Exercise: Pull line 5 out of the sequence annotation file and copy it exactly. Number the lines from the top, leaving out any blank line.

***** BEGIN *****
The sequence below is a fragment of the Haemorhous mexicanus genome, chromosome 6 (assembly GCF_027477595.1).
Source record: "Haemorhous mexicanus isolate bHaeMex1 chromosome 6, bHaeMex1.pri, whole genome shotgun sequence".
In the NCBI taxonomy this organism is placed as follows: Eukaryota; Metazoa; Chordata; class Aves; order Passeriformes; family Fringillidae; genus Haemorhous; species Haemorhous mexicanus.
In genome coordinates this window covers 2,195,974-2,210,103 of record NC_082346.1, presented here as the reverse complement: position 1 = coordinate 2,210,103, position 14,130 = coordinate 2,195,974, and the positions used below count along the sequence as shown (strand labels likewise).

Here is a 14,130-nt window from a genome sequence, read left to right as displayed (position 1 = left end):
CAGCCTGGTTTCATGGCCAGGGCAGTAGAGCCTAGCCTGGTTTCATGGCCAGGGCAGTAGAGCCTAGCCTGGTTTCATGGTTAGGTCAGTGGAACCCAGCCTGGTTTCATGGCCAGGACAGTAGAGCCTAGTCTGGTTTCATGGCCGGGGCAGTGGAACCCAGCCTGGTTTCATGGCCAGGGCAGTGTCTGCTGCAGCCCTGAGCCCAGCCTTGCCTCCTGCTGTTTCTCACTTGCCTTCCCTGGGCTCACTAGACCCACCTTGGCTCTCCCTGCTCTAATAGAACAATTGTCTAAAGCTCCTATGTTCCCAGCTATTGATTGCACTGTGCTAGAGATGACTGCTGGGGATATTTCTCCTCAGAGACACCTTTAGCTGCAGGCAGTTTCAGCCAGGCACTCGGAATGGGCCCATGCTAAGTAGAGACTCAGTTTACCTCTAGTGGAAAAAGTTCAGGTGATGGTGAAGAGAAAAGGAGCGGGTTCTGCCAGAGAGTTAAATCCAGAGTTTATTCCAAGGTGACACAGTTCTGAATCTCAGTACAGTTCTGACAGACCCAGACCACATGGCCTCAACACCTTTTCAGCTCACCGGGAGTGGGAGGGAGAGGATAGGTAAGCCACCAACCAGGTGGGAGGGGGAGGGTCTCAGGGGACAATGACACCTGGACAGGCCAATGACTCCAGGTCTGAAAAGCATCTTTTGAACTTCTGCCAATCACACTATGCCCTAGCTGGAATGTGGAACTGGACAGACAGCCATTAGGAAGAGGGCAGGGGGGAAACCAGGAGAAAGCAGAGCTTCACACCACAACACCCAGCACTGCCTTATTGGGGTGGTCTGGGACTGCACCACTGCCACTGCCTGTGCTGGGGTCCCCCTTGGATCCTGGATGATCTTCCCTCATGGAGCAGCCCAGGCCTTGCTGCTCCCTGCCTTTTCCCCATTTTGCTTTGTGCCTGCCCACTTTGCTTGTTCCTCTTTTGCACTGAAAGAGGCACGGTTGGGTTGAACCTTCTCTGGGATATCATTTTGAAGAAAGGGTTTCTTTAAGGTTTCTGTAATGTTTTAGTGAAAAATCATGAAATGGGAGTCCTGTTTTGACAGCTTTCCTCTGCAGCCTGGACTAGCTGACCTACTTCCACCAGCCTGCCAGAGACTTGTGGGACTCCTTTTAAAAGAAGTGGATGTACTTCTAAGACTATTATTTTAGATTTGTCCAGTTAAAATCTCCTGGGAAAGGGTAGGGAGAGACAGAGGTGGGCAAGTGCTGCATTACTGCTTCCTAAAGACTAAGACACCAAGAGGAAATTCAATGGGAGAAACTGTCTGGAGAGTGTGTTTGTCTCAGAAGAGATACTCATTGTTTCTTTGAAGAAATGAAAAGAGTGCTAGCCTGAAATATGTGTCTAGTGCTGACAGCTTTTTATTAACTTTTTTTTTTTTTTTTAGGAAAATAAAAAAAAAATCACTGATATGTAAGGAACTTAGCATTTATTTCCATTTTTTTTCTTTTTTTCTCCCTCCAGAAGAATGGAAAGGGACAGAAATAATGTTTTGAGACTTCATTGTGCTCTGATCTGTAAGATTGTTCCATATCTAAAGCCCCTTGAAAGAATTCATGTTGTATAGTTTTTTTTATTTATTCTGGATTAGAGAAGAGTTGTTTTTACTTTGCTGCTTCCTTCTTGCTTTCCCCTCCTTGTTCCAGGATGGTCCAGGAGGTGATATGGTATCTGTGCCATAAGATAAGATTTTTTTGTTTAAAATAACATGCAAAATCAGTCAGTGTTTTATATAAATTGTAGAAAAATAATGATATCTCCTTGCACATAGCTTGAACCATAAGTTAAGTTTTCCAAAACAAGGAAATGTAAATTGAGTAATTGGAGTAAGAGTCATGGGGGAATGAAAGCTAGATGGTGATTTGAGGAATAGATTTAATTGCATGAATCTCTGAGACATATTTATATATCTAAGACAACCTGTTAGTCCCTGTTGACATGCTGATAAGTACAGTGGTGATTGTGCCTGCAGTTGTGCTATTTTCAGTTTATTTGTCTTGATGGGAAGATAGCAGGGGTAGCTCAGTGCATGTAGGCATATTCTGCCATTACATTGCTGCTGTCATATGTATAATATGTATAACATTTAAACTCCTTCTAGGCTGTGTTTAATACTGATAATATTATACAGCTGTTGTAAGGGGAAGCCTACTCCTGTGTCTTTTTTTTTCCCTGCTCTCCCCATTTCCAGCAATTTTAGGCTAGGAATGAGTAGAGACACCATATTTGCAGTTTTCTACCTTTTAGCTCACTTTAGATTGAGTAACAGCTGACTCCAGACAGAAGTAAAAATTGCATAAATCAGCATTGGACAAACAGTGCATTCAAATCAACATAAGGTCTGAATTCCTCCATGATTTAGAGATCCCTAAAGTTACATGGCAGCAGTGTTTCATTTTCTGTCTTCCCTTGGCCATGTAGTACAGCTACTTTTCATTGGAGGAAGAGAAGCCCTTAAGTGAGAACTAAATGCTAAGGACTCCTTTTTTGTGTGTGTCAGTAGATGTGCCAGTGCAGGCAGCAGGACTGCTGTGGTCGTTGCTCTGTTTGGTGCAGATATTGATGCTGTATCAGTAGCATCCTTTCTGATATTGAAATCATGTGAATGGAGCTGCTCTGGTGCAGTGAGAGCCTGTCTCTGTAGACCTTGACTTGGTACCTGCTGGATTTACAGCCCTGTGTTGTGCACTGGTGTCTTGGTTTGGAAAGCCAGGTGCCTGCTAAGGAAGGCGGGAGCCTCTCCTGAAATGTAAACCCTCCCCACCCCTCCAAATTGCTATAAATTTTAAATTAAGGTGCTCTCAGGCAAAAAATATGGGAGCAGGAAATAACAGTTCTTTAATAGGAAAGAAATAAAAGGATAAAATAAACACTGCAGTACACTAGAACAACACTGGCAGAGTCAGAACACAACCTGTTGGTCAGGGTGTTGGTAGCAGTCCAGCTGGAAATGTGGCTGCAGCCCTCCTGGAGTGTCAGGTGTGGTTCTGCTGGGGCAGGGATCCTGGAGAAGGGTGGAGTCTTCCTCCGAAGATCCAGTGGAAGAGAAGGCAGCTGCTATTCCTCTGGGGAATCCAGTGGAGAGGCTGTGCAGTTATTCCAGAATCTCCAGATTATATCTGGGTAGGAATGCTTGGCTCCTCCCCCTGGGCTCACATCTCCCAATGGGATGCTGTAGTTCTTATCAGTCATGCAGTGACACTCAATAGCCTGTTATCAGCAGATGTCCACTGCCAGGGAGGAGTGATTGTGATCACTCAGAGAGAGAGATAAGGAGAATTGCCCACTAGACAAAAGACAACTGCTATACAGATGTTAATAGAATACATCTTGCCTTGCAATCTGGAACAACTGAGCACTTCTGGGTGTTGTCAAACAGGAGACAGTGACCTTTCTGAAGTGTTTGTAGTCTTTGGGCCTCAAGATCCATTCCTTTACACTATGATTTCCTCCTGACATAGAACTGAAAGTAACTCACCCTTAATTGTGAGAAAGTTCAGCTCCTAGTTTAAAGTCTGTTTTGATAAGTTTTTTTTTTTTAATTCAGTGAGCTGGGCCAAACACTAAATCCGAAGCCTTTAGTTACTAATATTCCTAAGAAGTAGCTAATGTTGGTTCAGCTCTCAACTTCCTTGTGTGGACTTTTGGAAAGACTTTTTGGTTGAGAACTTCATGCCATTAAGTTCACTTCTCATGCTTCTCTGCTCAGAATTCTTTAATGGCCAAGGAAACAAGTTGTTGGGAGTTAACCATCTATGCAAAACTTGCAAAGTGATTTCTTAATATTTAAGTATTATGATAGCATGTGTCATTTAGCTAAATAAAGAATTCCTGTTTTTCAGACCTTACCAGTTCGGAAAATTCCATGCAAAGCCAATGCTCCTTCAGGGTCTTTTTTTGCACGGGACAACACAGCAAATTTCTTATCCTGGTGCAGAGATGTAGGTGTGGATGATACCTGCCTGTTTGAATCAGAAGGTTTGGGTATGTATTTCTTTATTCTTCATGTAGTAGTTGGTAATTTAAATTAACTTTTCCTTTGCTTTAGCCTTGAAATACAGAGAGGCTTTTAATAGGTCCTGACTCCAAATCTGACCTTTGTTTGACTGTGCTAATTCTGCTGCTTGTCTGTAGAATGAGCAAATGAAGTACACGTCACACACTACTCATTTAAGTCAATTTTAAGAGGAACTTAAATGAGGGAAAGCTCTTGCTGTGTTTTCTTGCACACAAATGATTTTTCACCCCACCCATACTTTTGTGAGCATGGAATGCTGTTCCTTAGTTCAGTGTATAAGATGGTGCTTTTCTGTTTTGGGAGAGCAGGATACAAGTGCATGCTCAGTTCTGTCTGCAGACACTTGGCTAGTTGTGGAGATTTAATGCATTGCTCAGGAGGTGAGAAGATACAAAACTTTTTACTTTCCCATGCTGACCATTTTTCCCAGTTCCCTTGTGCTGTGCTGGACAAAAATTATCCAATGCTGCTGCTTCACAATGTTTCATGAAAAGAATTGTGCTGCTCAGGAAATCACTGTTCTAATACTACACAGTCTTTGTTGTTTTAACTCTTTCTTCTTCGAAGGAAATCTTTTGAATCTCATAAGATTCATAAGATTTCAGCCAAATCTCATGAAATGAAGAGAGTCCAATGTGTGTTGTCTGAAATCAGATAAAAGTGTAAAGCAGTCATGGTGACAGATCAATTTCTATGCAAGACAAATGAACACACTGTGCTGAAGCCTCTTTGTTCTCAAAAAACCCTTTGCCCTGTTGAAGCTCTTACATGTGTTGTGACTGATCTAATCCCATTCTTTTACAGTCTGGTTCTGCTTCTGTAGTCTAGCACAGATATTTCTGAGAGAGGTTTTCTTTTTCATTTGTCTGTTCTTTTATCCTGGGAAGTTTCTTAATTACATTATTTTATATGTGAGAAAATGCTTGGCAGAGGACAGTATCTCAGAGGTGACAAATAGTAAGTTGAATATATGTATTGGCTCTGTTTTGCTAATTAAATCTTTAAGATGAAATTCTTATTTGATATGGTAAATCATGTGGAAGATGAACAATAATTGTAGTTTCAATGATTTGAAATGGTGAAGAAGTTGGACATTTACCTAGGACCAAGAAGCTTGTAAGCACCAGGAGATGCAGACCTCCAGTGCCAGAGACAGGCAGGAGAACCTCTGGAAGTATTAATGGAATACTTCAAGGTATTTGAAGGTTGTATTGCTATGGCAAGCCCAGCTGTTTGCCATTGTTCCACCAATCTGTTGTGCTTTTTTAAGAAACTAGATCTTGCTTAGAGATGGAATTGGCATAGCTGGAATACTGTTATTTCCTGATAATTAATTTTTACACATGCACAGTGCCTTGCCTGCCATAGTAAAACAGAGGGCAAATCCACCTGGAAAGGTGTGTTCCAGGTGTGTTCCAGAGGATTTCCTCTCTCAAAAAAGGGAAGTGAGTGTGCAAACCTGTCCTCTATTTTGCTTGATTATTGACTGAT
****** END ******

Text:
Here is a 14,130-nt window from a genome sequence, read left to right as displayed (position 1 = left end):